Recovery is something I understand well now, having read books and articles, listened to local and international experts and visited local and overseas examples of post-disaster recovery. It is a process that requires psycho-social recovery to go hand-in-hand with our economic recovery. In that context what happens next to our land is important to us. I want to commit myself to the vision of the Avon-Otakaro River Park from the city to the estuary that is the subject of the petition that our former neighbours, Allan & Helen Campbell, with Mark Gibson from the Avon-Otakaro Network will be delivering to Parliament on Wednesday, after it has taken a symbolic journey up the Avon River on Tuesday. It will be presented to me and to Eugenie Sage from the Green Party. I think the joint presentation is an important symbol for Christchurch because it speaks of the collaboration that renewing our city requires.
As I have said I want to know that the place I chose for my home in Christchurch East more than a decade ago is gifted to Christchurch's recovery so everyone can enjoy what attracted me there in the first place. It is time to reclaim the wonderful environment that the River Avon, the wetlands and the Horseshoe Lake offer Christchurch from city to sea.
I agree with a master plan being developed for the city centre, but it needs to be the centre of a city and that must include these very damaged communities in the east. We need a vision too. That’s why I believe we need a master plan for the future development of the eastern suburbs (not just New Brighton, but the whole of the east) – highlighting the areas where residential property should not be built – and identifying how our rivers, wetlands, estuary and coastlines could become the focus of outdoor sporting and recreation activities, as well as places of learning about our natural environment – not just for locals, but for tourists, who will come to see the largest wetlands in a city. Commercial enterprises will set themselves up around the places where the people who will come, when the east becomes the destination for the rowing regattas, the marathons, the guided walks and the myriad of other activities we could develop. Sadly New Brighton has failed to capture the interest of the thousands of people who come to the pier every month, but who fail to cross the road. We need to create a reason for that to happen as part of this wider vision. We could also support suburbs becoming communities with facilities that aid the development of the all-important relationships between people.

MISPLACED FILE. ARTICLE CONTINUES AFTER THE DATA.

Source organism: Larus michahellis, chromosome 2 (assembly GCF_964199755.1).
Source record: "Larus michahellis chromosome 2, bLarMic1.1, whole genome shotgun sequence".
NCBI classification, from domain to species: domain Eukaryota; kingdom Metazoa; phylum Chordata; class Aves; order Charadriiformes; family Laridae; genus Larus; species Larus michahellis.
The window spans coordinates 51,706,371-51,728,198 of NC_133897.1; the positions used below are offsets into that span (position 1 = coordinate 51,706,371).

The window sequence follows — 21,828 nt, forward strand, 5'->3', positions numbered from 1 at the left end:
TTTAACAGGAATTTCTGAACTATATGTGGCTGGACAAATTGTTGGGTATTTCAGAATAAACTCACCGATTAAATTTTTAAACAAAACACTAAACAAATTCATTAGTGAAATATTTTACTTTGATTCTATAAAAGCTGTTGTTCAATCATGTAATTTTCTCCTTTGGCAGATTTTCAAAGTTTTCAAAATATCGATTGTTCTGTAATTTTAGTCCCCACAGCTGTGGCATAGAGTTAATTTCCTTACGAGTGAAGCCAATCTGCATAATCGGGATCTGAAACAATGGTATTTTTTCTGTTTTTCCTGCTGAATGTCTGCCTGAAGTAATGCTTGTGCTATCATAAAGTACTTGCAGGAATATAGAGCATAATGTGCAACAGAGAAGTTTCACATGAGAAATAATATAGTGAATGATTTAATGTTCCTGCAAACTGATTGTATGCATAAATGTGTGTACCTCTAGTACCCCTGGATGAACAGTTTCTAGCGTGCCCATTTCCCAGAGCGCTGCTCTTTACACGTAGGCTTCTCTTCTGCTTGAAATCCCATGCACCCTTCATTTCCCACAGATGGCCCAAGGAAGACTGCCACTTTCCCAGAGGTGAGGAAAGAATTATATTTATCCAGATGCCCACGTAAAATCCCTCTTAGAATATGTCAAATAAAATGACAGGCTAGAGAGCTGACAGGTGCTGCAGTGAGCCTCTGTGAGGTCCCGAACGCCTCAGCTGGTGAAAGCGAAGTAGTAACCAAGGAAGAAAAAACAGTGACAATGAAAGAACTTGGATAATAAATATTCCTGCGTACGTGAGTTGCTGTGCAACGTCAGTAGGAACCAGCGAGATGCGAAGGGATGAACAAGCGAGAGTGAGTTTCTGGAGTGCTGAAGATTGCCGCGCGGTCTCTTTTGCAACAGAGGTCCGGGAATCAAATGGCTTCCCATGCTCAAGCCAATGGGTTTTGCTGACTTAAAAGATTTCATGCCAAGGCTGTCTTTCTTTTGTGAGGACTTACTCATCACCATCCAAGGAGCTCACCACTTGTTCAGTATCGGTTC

I want to say thank you to everyone who has served on the Bexley Residents Association and to acknowledge those who have passed away. I want to make a special mention of St James School that adopted the Bexley Wetlands and helped with the replanting we did weekend after weekend. Their school projects will provide a useful resource as we re-develop the Wetlands in the future.
We have been a hidden treasure in this city and it is sad to say goodbye. But it’s not the same anymore which makes it easier to leave – and besides which I can’t afford to keep replacing my shock absorbers and now my exhaust.
I look forward to the day when we gift our hidden treasure to the city and even if not all of us are here, it is our spirit and that of those who have gone before us that will remain as part of that gift forever.